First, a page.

When and why our ancestors started walking upright

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    When and why our ancestors started walking upright is a question that has kept our minds busy for a very long time

    Quashing the previous study that said climate changes forced our ancestors to walk upright, a new study has claimed that it was the geographical conditions that helped a man to evolve and start walking on two legs.

    In a study that has found its place in archaeological journal Antiquity, a team of archaeologists have stated man started walking upright due to the varied terrain as a result of the volcanic eruptions and shifting tectonic plates in East and South Africa.

    In a press release, Isabelle Winder, study co-author, at the University of York archaeologist said: “The broken, disrupted terrain offered benefits for hominins in terms of security and food, but it also proved a motivation to improve their locomotor skills by climbing, balancing, scrambling and moving swiftly over broken ground – types of movement encouraging a more upright gait. This development would have conferred benefits that extend far beyond locomotion. Walking on two legs frees up the hands, allowing for the use of tools and, eventually, bigger brains. And the complex landscape could have made our ancestors smarter. The varied terrain may also have contributed to improved cognitive skills such as navigation and communication abilities, accounting for the continued evolution of our brains and social functions such as co-operation and team work. ”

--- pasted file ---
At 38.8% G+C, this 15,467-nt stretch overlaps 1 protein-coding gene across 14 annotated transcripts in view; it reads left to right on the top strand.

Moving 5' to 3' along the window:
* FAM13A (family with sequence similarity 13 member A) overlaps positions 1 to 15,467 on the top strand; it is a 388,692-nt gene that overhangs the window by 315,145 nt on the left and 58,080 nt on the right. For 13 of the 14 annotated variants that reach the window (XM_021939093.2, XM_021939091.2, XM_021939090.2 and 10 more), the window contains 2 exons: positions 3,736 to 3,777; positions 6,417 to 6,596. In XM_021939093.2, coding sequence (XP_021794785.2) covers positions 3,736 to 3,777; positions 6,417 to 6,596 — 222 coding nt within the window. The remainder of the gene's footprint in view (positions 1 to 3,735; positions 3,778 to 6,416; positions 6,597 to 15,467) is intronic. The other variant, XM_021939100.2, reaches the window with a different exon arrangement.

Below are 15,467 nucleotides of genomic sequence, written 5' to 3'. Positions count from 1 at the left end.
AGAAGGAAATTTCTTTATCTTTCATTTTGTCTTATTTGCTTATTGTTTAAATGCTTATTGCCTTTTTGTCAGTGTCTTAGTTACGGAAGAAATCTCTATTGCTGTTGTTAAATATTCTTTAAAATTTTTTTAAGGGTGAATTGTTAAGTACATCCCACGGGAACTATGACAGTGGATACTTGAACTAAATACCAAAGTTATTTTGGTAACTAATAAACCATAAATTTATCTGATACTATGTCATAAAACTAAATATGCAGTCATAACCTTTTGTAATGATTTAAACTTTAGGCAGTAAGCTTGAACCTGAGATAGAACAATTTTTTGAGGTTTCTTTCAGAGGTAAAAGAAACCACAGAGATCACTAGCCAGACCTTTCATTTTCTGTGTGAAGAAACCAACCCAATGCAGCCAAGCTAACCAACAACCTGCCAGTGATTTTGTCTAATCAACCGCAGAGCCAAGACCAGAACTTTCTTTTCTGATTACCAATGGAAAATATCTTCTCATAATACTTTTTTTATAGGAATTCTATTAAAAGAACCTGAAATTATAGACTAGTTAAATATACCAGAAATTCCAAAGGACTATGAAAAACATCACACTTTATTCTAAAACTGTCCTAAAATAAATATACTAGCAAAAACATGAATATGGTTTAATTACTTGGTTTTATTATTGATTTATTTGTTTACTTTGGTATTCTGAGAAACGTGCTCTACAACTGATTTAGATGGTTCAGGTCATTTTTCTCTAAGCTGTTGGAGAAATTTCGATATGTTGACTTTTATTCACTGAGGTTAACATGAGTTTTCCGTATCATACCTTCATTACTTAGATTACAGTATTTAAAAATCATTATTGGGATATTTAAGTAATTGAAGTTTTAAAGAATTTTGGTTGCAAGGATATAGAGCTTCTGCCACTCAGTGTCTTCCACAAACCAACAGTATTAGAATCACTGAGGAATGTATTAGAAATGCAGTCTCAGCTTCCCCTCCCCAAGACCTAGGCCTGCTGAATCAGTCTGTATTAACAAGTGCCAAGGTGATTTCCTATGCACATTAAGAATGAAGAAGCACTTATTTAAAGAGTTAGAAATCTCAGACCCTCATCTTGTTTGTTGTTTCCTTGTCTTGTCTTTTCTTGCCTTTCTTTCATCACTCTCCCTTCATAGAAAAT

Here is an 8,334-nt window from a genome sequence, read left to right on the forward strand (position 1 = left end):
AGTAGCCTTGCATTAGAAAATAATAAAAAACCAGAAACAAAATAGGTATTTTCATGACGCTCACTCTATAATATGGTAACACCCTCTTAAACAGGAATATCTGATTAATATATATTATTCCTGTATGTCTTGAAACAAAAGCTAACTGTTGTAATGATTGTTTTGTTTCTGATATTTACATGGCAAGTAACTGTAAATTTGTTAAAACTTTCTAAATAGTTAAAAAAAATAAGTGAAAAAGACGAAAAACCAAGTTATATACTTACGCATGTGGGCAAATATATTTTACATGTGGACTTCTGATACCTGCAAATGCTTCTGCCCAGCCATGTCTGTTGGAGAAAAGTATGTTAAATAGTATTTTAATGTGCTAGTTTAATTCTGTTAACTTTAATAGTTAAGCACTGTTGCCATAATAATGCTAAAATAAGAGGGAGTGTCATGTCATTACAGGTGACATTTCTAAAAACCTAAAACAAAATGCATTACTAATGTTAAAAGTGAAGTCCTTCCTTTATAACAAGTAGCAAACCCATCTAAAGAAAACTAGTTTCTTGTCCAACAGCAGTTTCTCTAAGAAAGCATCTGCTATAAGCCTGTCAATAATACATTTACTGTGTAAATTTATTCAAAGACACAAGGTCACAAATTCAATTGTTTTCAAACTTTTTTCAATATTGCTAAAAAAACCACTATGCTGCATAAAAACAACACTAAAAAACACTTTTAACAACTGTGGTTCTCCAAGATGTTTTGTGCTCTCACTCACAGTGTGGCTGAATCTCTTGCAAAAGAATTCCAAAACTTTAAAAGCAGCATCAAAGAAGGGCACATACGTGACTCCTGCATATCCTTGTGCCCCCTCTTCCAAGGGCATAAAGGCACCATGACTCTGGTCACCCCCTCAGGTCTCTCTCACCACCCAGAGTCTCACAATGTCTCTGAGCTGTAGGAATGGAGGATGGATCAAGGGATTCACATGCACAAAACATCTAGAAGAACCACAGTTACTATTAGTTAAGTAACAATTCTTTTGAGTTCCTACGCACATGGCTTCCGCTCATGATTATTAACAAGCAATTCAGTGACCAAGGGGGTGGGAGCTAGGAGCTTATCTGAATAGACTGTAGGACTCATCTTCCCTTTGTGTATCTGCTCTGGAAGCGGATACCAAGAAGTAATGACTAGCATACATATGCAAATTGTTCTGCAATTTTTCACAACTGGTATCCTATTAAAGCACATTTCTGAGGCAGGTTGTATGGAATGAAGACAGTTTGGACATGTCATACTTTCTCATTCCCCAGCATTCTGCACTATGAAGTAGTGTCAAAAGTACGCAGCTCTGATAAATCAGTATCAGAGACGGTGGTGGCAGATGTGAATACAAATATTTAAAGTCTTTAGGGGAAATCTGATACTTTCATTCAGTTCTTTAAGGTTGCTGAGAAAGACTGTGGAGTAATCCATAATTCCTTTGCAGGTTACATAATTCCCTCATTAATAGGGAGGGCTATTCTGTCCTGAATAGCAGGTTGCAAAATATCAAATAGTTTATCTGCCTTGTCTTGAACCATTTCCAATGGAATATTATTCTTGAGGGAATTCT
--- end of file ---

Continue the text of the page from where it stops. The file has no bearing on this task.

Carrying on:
It may be recalled that in 1961 anthropologist Gordon W. Hewes had assumed that the time our ansectors got away from chimps and apes, the environment in Africa underwent a drastic change some 2.5 million years ago, thus forcing the australopithecine ancestors descended from the trees and venture out into the open savanna, thus making some resources scarce. “In order to survive that had to collect the resources and carry them to their normal habitat. And there would have been no better way to do that than to stand upright and use their hands to hold whatever they needed to transport,” Hewes maintained.

    This theory was further substantiated by a team of researchers from the United States, England, Japan and Portugal spent weeks watching the chimpanzees in Guinea in West Africa to support the theory, one of several leading explanations for why humans became bipedal somewhere between three and six million years ago. The researchers observed chimpanzees in their natural habitat to see how they would move about if they needed to carry something.

    In the study published in Current Biology, Brian Richmond of George Washington University said: “These chimpanzees provide a model of the ecological conditions under which our earliest ancestors might have begun walking on two legs. Something as simple as carrying — an activity we engage in every day — may have, under the right conditions, led to upright walking and set our ancestors on a path apart from other apes that ultimately led to the origin of our kind.”

    However now with the new theory maintaining that instead of the cimate, our earliest ancestors – were attracted to the rugged terrain created by volcanoes and earthquakes of the Pliocene era, 2 million to 5 million years ago. Though the rocky outcrops and gorges offered shelter and hunting opportunities, it required scrambling and climbing and the ability to move quickly over broken ground. It also encouraged a more upright posture and an improved hand and arm agility.